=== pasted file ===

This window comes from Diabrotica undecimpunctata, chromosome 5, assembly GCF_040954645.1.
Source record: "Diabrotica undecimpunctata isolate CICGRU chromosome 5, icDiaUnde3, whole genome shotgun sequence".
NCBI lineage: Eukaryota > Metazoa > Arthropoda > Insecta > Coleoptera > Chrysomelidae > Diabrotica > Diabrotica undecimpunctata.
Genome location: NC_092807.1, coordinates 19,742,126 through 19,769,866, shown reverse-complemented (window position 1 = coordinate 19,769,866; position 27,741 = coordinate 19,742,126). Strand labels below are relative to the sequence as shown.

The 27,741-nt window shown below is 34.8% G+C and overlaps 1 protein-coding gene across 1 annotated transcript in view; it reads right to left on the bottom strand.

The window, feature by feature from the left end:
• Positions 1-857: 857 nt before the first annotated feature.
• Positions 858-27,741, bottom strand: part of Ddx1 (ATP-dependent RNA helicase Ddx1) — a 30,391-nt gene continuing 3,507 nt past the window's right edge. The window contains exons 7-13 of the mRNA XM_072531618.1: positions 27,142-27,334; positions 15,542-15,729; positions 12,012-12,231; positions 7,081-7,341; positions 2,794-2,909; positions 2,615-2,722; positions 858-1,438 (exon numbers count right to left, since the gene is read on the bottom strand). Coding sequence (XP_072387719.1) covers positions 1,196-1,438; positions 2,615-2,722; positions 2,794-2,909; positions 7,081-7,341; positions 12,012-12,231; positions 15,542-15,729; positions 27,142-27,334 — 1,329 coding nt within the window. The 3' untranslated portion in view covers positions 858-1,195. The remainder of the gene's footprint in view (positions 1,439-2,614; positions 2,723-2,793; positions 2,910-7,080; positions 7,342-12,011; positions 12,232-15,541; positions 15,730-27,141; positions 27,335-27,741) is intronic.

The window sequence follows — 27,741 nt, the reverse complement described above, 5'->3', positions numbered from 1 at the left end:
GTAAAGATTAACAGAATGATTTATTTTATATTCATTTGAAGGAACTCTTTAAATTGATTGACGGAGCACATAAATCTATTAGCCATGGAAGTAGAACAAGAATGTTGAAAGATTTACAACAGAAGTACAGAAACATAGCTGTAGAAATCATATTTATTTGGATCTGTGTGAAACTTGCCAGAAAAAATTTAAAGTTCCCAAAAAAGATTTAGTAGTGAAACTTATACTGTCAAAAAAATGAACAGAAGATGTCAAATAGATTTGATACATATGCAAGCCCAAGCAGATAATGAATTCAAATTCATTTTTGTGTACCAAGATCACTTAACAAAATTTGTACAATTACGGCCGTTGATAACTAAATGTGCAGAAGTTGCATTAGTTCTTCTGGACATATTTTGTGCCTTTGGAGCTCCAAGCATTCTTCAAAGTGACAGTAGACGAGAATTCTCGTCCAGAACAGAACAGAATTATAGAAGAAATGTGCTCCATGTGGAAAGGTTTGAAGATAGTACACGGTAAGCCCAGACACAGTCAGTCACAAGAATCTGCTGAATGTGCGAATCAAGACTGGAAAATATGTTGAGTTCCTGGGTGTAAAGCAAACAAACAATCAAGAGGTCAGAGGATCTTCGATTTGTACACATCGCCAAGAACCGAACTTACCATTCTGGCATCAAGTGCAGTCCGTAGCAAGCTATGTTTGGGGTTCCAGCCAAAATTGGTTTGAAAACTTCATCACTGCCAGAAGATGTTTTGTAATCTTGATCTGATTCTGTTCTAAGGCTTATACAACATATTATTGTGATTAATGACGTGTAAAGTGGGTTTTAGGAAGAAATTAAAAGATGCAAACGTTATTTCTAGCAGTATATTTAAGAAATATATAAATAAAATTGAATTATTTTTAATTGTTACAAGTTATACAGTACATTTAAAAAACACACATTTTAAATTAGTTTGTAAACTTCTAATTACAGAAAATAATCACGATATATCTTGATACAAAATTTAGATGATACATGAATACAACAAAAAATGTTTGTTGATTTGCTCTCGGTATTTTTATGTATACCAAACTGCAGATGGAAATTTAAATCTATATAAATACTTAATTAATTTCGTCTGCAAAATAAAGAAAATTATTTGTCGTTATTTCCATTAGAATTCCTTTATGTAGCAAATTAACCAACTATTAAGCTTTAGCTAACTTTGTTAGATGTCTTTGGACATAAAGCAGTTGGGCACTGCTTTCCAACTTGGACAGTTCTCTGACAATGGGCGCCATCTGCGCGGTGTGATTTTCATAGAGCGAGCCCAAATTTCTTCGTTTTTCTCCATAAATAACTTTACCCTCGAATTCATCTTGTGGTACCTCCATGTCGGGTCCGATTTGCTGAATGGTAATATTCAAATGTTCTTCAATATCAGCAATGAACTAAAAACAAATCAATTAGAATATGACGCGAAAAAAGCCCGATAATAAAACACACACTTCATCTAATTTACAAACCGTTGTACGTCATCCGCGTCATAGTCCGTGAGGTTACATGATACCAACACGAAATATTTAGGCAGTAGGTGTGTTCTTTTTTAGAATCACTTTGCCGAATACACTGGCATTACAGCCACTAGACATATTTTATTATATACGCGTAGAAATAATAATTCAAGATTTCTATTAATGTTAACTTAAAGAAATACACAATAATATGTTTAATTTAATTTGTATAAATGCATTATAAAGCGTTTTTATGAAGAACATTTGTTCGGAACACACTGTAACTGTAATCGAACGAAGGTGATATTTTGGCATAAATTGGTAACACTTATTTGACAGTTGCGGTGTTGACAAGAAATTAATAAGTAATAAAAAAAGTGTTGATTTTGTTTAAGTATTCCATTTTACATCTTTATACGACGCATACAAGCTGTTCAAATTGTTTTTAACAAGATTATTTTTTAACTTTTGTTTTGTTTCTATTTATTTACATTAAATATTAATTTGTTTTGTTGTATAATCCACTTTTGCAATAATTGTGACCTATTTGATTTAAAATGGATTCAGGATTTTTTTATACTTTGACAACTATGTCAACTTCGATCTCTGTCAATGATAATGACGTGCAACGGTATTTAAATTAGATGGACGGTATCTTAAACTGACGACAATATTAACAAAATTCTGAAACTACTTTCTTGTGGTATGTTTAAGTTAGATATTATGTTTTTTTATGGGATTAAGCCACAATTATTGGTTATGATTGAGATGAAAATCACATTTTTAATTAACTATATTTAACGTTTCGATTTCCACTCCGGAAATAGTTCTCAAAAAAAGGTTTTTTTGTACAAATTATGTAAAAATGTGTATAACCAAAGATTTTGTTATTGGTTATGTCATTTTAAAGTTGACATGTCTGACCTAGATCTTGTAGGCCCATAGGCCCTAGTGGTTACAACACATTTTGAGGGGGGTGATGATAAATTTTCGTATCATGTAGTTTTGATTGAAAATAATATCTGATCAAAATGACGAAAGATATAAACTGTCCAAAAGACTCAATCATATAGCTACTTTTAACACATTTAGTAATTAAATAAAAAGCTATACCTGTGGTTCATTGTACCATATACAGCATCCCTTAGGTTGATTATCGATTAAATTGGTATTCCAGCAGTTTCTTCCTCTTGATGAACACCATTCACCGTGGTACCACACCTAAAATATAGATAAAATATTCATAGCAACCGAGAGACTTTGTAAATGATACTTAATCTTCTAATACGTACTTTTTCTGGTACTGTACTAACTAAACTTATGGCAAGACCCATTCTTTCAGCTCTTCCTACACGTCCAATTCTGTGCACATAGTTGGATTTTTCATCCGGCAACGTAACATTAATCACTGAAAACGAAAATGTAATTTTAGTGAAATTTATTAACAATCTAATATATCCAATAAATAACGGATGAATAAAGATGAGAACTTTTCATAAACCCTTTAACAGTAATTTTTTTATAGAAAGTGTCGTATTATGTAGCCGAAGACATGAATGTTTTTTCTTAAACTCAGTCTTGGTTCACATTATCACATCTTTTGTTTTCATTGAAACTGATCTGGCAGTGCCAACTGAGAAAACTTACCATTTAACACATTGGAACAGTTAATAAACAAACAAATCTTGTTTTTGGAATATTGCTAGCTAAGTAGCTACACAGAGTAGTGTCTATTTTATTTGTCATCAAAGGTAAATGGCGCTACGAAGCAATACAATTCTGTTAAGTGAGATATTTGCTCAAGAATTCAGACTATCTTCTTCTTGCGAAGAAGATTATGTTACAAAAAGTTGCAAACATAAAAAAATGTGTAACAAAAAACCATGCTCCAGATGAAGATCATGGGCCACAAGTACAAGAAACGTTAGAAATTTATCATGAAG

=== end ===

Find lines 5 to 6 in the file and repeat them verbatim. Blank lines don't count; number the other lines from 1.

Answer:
The 27,741-nt window shown below is 34.8% G+C and overlaps 1 protein-coding gene across 1 annotated transcript in view; it reads right to left on the bottom strand.

The window, feature by feature from the left end: